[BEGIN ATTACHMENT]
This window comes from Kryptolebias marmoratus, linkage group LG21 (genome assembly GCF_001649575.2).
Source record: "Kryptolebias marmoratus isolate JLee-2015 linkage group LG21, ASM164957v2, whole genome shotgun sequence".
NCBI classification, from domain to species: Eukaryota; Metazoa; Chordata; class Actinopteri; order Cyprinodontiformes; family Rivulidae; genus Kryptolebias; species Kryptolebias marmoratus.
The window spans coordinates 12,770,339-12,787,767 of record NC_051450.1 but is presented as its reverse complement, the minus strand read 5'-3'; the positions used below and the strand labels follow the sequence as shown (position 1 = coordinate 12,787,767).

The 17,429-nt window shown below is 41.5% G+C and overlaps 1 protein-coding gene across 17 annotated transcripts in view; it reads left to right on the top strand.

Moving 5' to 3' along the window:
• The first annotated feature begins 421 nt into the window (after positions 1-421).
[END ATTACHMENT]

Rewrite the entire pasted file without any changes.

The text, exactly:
This window comes from Kryptolebias marmoratus, linkage group LG21 (genome assembly GCF_001649575.2).
Source record: "Kryptolebias marmoratus isolate JLee-2015 linkage group LG21, ASM164957v2, whole genome shotgun sequence".
NCBI classification, from domain to species: Eukaryota; Metazoa; Chordata; class Actinopteri; order Cyprinodontiformes; family Rivulidae; genus Kryptolebias; species Kryptolebias marmoratus.
The window spans coordinates 12,770,339-12,787,767 of record NC_051450.1 but is presented as its reverse complement, the minus strand read 5'-3'; the positions used below and the strand labels follow the sequence as shown (position 1 = coordinate 12,787,767).

The 17,429-nt window shown below is 41.5% G+C and overlaps 1 protein-coding gene across 17 annotated transcripts in view; it reads left to right on the top strand.

Moving 5' to 3' along the window:
• The first annotated feature begins 421 nt into the window (after positions 1-421).